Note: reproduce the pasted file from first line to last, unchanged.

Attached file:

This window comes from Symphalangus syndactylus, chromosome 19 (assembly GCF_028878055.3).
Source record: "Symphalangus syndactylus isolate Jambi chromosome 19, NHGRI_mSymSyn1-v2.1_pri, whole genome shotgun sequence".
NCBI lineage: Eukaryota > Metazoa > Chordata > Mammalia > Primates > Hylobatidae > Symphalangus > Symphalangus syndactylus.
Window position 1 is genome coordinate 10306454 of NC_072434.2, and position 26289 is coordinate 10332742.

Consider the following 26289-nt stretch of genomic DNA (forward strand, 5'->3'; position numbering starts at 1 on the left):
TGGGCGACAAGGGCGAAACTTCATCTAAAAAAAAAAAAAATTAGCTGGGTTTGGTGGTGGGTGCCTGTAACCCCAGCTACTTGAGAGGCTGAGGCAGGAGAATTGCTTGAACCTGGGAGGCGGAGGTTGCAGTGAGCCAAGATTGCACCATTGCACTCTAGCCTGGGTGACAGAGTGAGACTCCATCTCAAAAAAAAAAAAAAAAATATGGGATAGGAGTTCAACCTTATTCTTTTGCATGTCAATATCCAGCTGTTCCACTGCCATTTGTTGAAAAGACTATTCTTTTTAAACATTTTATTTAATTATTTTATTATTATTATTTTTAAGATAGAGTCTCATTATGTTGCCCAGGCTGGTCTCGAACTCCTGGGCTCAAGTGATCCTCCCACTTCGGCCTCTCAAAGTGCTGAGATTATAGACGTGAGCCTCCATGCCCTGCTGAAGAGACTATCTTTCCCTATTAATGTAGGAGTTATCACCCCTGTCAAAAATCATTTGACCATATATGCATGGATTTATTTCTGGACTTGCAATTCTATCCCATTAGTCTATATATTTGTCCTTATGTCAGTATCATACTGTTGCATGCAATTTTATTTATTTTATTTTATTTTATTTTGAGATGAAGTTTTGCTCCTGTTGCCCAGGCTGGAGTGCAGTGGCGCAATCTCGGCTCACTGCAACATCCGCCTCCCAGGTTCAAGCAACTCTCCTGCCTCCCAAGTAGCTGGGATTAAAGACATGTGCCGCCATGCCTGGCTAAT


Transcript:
This window comes from Symphalangus syndactylus, chromosome 19 (assembly GCF_028878055.3).
Source record: "Symphalangus syndactylus isolate Jambi chromosome 19, NHGRI_mSymSyn1-v2.1_pri, whole genome shotgun sequence".
NCBI lineage: Eukaryota > Metazoa > Chordata > Mammalia > Primates > Hylobatidae > Symphalangus > Symphalangus syndactylus.
Window position 1 is genome coordinate 10306454 of NC_072434.2, and position 26289 is coordinate 10332742.

Consider the following 26289-nt stretch of genomic DNA (forward strand, 5'->3'; position numbering starts at 1 on the left):
TGGGCGACAAGGGCGAAACTTCATCTAAAAAAAAAAAAAATTAGCTGGGTTTGGTGGTGGGTGCCTGTAACCCCAGCTACTTGAGAGGCTGAGGCAGGAGAATTGCTTGAACCTGGGAGGCGGAGGTTGCAGTGAGCCAAGATTGCACCATTGCACTCTAGCCTGGGTGACAGAGTGAGACTCCATCTCAAAAAAAAAAAAAAAAATATGGGATAGGAGTTCAACCTTATTCTTTTGCATGTCAATATCCAGCTGTTCCACTGCCATTTGTTGAAAAGACTATTCTTTTTAAACATTTTATTTAATTATTTTATTATTATTATTTTTAAGATAGAGTCTCATTATGTTGCCCAGGCTGGTCTCGAACTCCTGGGCTCAAGTGATCCTCCCACTTCGGCCTCTCAAAGTGCTGAGATTATAGACGTGAGCCTCCATGCCCTGCTGAAGAGACTATCTTTCCCTATTAATGTAGGAGTTATCACCCCTGTCAAAAATCATTTGACCATATATGCATGGATTTATTTCTGGACTTGCAATTCTATCCCATTAGTCTATATATTTGTCCTTATGTCAGTATCATACTGTTGCATGCAATTTTATTTATTTTATTTTATTTTATTTTGAGATGAAGTTTTGCTCCTGTTGCCCAGGCTGGAGTGCAGTGGCGCAATCTCGGCTCACTGCAACATCCGCCTCCCAGGTTCAAGCAACTCTCCTGCCTCCCAAGTAGCTGGGATTAAAGACATGTGCCGCCATGCCTGGCTAAT